“For years I could not recall the day without a smoldering coal of remorse burning within me. I tried to bury the memory deep in the dark places of my mind, but now and again something would evoke it – a public house placard, a column of figures, a finely dressed gentleman – and I would wince as the memory appeared and then scuttled away, like a silverfish under the door…” p. 7
The voice is Olivia Keene, remembering a childhood incident with her alcoholic father in the prologue of Julie Klassen’s historical The Silent Governess. The actual story (told in third person) begins 12 years later, in 1815, when the now-adult Olivia comes home from work to find that same father in a drunken rage with his hands around her mother’s throat. Olivia hits him on the back of the head with a fire iron; he falls over unconscious and, fearful that she’s killed him, she flees toward a village where her mother has friends.
Before she arrives, however, she wanders onto Brightwell Manor, overhears a confidential conversation, is arrested for trespassing, and held captive to ensure that her knowledge goes no further. There she is eventually installed as a governess, wins the hearts of the household, uses her math prowess to straighten out the manor’s books and her wits to bring to light family scandals. (A plot twist in this book that was also in Klassen’s book Lady of Milkweed Manor is a baby secretly taken from a poor mother at birth and given to a set of wealthy parents to raise. Klassen likes that, I guess.) Of course, all the while our beautiful heroine is winning the heart of the somber heir-apparent, Edward.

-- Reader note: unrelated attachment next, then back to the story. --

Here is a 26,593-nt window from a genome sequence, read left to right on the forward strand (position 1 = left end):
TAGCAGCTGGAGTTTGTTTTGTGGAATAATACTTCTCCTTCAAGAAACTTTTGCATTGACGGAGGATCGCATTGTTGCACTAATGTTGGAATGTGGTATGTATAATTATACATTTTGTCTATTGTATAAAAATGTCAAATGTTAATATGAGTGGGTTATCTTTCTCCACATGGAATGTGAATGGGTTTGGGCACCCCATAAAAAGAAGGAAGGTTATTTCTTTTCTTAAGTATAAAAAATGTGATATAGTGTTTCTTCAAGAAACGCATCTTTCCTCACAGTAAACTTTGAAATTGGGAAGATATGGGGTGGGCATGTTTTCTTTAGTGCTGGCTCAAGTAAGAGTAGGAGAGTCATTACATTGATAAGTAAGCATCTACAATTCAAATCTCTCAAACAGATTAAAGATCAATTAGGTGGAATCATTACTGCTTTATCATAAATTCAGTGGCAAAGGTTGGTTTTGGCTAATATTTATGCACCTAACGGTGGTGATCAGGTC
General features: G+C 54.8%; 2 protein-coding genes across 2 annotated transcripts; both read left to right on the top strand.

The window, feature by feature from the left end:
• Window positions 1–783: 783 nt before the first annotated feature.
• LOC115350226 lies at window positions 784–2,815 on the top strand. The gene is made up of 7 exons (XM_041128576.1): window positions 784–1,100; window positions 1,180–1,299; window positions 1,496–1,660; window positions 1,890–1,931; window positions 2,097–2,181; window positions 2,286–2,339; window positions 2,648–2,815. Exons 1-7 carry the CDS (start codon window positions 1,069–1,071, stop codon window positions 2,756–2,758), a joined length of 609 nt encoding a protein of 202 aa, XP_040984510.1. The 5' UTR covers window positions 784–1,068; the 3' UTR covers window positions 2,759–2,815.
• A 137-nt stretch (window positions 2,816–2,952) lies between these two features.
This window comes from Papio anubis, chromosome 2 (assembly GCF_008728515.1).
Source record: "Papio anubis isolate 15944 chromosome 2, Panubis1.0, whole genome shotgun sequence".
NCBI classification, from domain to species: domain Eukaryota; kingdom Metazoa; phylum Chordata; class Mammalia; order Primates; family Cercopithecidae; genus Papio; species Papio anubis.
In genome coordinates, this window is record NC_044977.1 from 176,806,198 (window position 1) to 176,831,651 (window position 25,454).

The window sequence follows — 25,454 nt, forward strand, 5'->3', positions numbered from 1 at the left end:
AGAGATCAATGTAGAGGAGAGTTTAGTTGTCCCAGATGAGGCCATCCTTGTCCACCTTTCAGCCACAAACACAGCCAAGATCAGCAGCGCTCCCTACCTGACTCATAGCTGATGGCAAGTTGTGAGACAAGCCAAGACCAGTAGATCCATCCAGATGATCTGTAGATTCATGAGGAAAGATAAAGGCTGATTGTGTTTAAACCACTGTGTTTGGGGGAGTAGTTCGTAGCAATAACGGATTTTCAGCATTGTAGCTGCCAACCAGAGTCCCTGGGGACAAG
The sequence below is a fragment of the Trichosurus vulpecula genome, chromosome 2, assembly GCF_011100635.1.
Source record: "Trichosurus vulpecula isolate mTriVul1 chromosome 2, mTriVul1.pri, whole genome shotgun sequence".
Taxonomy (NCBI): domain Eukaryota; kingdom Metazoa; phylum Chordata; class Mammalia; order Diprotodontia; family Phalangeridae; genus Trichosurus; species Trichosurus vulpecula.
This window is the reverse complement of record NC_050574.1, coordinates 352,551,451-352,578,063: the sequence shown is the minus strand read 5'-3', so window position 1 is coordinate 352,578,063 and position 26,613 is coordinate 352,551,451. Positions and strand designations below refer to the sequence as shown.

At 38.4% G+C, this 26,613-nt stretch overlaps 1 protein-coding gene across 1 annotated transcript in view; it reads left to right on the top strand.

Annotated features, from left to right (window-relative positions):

Olivia is a complex, smart, though vulnerable heroine. Edward has his faults, though we readily forgive them. The father characters, Simon Keene and Oliver Brightwell, have good and bad qualities, which our leading man and lady struggle to come to terms with. Family members like Judith and Felix add interest with their selfish, sly and sometimes less than honorable actions.